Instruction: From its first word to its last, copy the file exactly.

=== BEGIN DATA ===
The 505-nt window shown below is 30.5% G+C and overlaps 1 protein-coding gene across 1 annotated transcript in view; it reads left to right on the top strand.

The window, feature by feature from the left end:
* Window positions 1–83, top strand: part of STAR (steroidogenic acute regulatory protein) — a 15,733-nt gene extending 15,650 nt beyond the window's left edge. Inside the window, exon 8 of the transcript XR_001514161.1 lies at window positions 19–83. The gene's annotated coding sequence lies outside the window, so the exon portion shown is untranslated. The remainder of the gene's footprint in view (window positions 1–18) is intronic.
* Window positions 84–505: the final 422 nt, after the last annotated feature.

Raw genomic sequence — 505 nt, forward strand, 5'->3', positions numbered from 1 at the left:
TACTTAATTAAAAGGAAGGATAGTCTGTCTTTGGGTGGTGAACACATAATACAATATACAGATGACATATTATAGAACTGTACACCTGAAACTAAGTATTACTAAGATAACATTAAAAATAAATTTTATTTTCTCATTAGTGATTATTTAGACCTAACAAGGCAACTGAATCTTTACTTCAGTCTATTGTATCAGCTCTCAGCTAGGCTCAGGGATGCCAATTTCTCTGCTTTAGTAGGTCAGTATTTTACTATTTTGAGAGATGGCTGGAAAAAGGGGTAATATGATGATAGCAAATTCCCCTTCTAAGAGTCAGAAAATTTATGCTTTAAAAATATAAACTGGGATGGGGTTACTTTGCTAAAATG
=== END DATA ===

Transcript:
The 505-nt window shown below is 30.5% G+C and overlaps 1 protein-coding gene across 1 annotated transcript in view; it reads left to right on the top strand.

The window, feature by feature from the left end:
* Window positions 1–83, top strand: part of STAR (steroidogenic acute regulatory protein) — a 15,733-nt gene extending 15,650 nt beyond the window's left edge. Inside the window, exon 8 of the transcript XR_001514161.1 lies at window positions 19–83. The gene's annotated coding sequence lies outside the window, so the exon portion shown is untranslated. The remainder of the gene's footprint in view (window positions 1–18) is intronic.
* Window positions 84–505: the final 422 nt, after the last annotated feature.

Raw genomic sequence — 505 nt, forward strand, 5'->3', positions numbered from 1 at the left:
TACTTAATTAAAAGGAAGGATAGTCTGTCTTTGGGTGGTGAACACATAATACAATATACAGATGACATATTATAGAACTGTACACCTGAAACTAAGTATTACTAAGATAACATTAAAAATAAATTTTATTTTCTCATTAGTGATTATTTAGACCTAACAAGGCAACTGAATCTTTACTTCAGTCTATTGTATCAGCTCTCAGCTAGGCTCAGGGATGCCAATTTCTCTGCTTTAGTAGGTCAGTATTTTACTATTTTGAGAGATGGCTGGAAAAAGGGGTAATATGATGATAGCAAATTCCCCTTCTAAGAGTCAGAAAATTTATGCTTTAAAAATATAAACTGGGATGGGGTTACTTTGCTAAAATG